About Berkeley Earth

Berkeley Earth is an independent U.S. non-profit organization focused on environmental data science and analysis.


Global warming is the defining environmental challenge of our time.  The need for quality, accessible scientific data about global warming could not be more urgent.  Yet there are few independent sources of historic global temperature records, the foundation underlying all global warming analysis.


Berkeley Earth supplies comprehensive open-source global air pollution data and highly accessible global temperature data that is timely, impartial, and verified. From this foundation, we further question and investigate the nature of relationships between this data and timely human and environmental issues, such as ocean temperature and acidification. We strive to make our data and findings as accessible as possible, communicating outcomes in peer-reviewed journals, global print and digital media, and on through our own digital channels. 


Berkeley Earth was conceived by Richard and Elizabeth Muller in early 2010 when they found merit in some of the concerns of climate skeptics. They organized a group of scientists to reanalyze the Earth’s surface temperature record, and published their initial findings in 2012. Berkeley Earth became an independent non-profit 501(c)(3) in August 2013.

From 2010-2012, Berkeley Earth systematically addressed the five major concerns that global warming skeptics had identified, and did so in a systematic and objective manner. The first four were potential biases from data selection, data adjustment, poor station quality, and the urban heat island effect. Our analysis showed that these issues did not unduly bias the record. The fifth concern related to the over reliance on large and complex global climate models by the Intergovernmental Panel on Climate Change (IPCC) in the attribution of the recent temperature increase to anthropogenic forces. We obtained a long and accurate record, spanning 250 years and showed that it could be well-fit with a simple model that included a volcanic term and, as an anthropogenic proxy, CO2 concentration. We concluded that the record could be reproduced by just these two contributions, and that inclusion of direct variations in solar intensity did not contribute to the fit.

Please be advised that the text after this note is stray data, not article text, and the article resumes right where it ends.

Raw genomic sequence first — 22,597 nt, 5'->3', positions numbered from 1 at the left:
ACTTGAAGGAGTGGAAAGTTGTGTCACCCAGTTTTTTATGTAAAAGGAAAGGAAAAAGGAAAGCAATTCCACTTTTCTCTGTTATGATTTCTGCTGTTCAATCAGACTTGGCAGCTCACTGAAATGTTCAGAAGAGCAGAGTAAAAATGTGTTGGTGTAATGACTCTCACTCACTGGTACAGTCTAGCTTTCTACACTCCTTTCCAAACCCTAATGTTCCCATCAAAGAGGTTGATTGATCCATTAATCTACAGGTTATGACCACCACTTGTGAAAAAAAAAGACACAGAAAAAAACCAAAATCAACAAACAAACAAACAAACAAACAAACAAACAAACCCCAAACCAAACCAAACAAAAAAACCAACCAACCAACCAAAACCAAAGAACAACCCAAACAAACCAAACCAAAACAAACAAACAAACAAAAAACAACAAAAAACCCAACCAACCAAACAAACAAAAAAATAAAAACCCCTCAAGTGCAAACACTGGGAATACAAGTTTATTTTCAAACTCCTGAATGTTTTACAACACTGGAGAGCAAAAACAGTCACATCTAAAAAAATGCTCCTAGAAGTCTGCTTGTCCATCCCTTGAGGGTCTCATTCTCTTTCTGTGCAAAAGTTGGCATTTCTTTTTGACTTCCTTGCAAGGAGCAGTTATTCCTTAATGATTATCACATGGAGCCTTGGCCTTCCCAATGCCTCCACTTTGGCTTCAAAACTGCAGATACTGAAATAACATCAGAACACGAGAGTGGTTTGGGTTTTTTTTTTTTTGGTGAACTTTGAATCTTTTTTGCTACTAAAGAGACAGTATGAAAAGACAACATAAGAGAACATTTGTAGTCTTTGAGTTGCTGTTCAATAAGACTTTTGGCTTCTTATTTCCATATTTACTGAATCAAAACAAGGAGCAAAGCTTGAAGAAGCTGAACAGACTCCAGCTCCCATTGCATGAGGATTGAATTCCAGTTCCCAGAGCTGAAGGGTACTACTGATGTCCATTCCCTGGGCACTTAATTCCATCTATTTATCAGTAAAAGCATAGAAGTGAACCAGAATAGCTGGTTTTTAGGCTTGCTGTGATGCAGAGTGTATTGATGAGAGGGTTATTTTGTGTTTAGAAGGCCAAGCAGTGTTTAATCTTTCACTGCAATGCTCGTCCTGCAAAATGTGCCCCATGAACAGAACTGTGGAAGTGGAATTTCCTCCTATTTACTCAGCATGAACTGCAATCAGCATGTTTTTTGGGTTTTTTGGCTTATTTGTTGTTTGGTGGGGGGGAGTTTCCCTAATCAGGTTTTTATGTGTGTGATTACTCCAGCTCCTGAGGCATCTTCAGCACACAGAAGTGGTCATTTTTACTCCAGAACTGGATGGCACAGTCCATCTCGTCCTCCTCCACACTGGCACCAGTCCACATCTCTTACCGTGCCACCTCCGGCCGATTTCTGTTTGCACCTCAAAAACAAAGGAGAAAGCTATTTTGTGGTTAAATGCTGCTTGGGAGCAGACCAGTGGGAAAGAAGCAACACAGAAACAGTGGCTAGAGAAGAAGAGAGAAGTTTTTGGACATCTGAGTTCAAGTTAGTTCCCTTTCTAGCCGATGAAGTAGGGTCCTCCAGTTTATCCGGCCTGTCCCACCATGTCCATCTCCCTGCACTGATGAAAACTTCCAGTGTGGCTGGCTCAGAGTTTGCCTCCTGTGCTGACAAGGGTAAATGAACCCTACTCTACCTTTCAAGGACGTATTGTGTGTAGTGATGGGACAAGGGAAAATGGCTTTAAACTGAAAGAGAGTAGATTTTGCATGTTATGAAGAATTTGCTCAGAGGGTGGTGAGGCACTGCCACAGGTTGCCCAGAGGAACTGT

We released our analysis, programs and established an open database with all the raw data used in our studies. We believe that now it is our responsibility to communicate our findings, in particular with prominent stakeholders familiar with the reasons for global warming skepticism that Berkeley Earth addressed. 


We staunchly uphold the following organizational values:

  • Independence
  • Open-Source 
  • Impartiality
  • Scientific Excellence

We believe our continued mission and responsibility is to deliver and communicate our findings to the broadest possible audience.  


We have several major objectives for our continuing work:

  • Further scientific investigations on the nature of climate change.
  • Continued identification, investigation, and illustration of opportunities for applications of our global temperature dataset and air pollution data, and work with global industries and governments to inform and support immediate and long-term decision-making on global warming. 
  • Continue as the world leader in the collection, analysis, and presentation of world air quality information. 
  • Establish and strengthen partnerships with national and international media, NGOs, industry leaders, government decision-makers to explore and promote ways to communicate and utilize our data.  
  • Increase the collection, analysis, and presentation of ocean data.

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